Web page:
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.jobs plans to raise millions from premium names after dumping its sponsor

Kevin Murphy, October 6, 2020, Domain Registries

Third time lucky for .jobs?

Having had its first two business models fail, Employ Media has appealed to ICANN to scrap the cumbersome restrictions that have dogged .jobs for 15 years and allow it to raise potentially millions by auctioning off premium domains.

.jobs is one of a handful of “sponsored” gTLDs applied for in the 2003 round, but now it wants to dump its sponsor and substantially liberalize its eligibility policies.

.jobs has been sponsored by the Society for Human Resource Management since its approval by ICANN back in 2005, but Employ Media wants a divorce.

It’s also asking ICANN to promise not to fire barrages of lawyers at it if (or, more likely, when) it attempts to auction off tens of thousands of premium .jobs domains, some of which are currently carrying six-figure asking prices.

The gTLD was one of a handful approved in the 2003 “Sponsored TLD” round, an experimental early effort to introduce top-level competition, which also produced TLDs including .xxx, .asia, .cat and .mobi.

.jobs was originally restricted in two primary ways: only card-carrying HR professionals could register names, and they could only register the name of the company they worked for.

As you might imagine, the domains didn’t exactly fly off the shelves. By January 2010 fewer than 8,000 names had been registered, while the likes of .mobi — also “sponsored”, but far less restricted — were approaching one million.

So Employ Media took a gamble, creating what it called Universe.jobs. It registered about 40,000 domains representing professions like nursing.jobs and geographic terms like newyork.jobs, and populated the sites with job listings provided in partnership with the non-profit DirectEmployers Association.

As I reported extensively in DI’s early days, ICANN saw this as a breach of its Registry Agreement and threatened to terminate the contract. But Employ Media fought back, and ICANN eventually retreated, allowing Universe.jobs to go ahead.

I’ve thought so little about .jobs in the last eight years that I didn’t notice that Universe.jobs had also crumbled until today.

It seems DirectEmployees terminated the deal in 2018 after the registry refused to give it a bigger slice of revenue, then launched a competing for-profit service called Recruit Rooster, stranding Employ Media without a key revenue stream.

The registry sued (pdf) last year, accusing DirectEmployers of stealing its clients in violation of their agreement. While DirectEmployers denied the claims (pdf), the lawsuit was nevertheless settled last November, according to court documents.

That didn’t solve the problem of Employ Media not having a strong business model any more, of course.

So the company wrote to ICANN back in April to ask for changes to its Registry Agreement, enabling it to split from SHRM after 15 years of nominal oversight and create its own “independent” HR Council to oversee .jobs policy.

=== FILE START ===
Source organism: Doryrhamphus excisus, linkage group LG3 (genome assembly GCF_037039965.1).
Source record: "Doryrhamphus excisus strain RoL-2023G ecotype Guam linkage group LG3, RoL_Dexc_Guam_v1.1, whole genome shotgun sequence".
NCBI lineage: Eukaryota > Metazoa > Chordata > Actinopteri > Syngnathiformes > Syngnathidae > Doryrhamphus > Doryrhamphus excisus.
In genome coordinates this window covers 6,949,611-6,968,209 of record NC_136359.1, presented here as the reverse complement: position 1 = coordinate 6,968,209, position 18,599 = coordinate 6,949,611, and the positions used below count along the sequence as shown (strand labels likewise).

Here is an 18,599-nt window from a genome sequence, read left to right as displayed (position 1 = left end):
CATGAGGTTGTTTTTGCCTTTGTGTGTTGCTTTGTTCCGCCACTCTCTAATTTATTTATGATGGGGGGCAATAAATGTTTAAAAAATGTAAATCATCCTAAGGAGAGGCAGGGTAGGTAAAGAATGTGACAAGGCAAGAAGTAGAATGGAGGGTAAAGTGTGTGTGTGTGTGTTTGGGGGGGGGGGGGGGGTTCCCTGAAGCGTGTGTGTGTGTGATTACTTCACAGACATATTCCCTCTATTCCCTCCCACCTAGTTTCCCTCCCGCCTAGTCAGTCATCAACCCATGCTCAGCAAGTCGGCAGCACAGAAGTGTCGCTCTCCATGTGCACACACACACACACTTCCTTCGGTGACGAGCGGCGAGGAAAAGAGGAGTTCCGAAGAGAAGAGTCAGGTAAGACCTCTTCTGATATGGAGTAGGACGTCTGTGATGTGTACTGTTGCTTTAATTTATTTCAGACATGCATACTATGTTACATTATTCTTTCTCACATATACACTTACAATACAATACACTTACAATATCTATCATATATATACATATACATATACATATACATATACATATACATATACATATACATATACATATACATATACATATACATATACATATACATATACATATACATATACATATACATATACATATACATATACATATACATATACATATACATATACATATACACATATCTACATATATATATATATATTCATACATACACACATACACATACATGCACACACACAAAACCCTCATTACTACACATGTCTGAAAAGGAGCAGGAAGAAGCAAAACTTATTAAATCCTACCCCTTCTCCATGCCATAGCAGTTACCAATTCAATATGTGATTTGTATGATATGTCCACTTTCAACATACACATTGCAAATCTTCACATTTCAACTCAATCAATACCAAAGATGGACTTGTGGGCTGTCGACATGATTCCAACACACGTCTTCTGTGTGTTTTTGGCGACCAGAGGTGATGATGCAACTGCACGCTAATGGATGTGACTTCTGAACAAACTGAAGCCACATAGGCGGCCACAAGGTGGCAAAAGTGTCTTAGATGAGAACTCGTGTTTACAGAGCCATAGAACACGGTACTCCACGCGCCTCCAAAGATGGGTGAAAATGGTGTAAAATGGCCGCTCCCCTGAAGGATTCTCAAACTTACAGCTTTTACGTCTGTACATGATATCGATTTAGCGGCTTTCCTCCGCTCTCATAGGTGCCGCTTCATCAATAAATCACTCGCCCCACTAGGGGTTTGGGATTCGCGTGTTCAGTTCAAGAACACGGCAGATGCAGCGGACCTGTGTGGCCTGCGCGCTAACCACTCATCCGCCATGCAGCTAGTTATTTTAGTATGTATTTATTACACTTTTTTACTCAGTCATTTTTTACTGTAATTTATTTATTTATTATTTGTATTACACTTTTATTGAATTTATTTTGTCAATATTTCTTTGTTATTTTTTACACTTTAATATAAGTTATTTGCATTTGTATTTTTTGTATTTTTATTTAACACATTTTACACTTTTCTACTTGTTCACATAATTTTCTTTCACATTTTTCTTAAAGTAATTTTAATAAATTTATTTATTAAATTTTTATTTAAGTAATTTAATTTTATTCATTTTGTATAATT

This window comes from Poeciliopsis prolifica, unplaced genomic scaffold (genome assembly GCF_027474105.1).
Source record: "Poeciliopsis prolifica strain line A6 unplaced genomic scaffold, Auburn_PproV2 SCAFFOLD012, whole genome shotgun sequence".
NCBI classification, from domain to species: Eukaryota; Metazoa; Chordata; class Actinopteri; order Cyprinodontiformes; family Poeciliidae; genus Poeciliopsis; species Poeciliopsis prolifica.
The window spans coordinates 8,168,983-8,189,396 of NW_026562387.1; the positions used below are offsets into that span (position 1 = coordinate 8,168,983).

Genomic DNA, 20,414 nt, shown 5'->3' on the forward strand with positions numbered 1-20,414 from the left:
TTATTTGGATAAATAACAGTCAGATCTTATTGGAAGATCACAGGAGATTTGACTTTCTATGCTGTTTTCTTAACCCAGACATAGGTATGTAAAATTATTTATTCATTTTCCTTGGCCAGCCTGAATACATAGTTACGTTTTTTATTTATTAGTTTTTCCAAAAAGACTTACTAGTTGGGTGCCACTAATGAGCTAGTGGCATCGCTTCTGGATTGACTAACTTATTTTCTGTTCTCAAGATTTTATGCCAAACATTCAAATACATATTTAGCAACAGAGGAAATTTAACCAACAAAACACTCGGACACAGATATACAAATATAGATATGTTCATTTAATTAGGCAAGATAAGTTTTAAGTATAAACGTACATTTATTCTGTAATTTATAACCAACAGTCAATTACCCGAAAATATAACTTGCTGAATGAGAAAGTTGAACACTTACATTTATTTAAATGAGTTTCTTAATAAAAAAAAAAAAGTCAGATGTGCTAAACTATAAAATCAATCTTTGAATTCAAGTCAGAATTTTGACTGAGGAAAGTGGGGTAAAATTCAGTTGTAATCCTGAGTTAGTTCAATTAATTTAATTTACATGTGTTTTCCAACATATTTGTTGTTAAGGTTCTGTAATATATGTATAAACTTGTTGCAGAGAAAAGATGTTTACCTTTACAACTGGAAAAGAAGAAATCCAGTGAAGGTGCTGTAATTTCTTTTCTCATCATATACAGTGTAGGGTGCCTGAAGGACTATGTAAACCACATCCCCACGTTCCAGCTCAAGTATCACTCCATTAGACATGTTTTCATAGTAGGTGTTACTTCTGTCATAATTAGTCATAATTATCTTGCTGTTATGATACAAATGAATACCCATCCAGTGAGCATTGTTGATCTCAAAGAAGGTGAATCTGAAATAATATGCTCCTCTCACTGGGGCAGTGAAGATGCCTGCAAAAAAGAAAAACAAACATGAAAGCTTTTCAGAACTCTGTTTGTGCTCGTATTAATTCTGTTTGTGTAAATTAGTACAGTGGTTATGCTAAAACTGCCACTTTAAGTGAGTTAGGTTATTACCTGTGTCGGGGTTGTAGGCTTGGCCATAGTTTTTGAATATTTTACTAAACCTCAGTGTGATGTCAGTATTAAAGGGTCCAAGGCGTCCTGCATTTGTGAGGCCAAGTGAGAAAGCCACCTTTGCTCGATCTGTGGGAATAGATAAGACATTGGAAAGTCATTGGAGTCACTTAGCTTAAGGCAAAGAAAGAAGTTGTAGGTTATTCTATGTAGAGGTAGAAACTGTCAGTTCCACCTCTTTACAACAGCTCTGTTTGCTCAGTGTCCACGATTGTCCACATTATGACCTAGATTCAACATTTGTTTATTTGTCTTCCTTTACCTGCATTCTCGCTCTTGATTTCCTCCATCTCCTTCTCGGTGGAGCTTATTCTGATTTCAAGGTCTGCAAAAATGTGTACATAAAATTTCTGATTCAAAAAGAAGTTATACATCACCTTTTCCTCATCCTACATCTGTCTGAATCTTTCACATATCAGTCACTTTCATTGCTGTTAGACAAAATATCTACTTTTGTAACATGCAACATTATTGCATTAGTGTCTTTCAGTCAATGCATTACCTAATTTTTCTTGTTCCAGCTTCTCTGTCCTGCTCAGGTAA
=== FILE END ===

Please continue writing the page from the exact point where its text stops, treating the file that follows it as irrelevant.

The Council would be made up of HR professionals not employed by Employ Media and would make seemingly non-binding “recommendations” about registry policy.

The proposed changes also reduce registrant eligibility to what looks like a box-checking exercise, as well as permitting Employ Media to sell off “noncompanyname” domains at auction or for premium fees.

Under the current contract, you can only register a .jobs domain if you’re a salaried HR professional and are certified by the Human Resource Certification Institute.

If the proposed changes are approved by ICANN, which seems very likely given ICANN’s history of pushing through contract amendments, the new rule will be:

Persons engaged in human resource management practices that are supportive of a code of ethics that fosters an environment of trust, ethical behavior, integrity, and excellence (as exemplified in the current Society for Human Resource Management (“SHRM”) Code of Ethical and Professional Standards in Human Resource Management or other similar codes) each, a “Qualified Applicant” may request registration of second-level domains within the TLD.

Sounds rather like something that could easily be buried in the Ts&Cs or dealt with with a simple check-box at the checkout.

The proposed new contract further guts the restricted nature of the TLD and removes the ability of the new sponsor (essentially the registry itself) to increase eligibility requirements in future.

Another amendment not flagged up prominently by ICANN on its public comment page specifically permits the registry to launch a “Phased Allocation Program” for generic second-level names, what it calls “noncompanyname” domains:

Registry Operator may elect to allocate the domain names via the following processes: 1) Request for Proposals (RFP) to invite interested parties to propose specific plans for registration, use and promotion of domains that are not their company name; 2) By auction that offers domains not allocated through the RFP process; and 3) A first-come, first-served real-time release of any domains not registered through the RFP or auction processes. Registry Operator reserves the right to not allocate any of such names. The domain names included within the scope of the Phased Allocation Program shall be limited to noncompanyname.TLD domain names, not including all reserved names as identified in Specification 5 of this Agreement.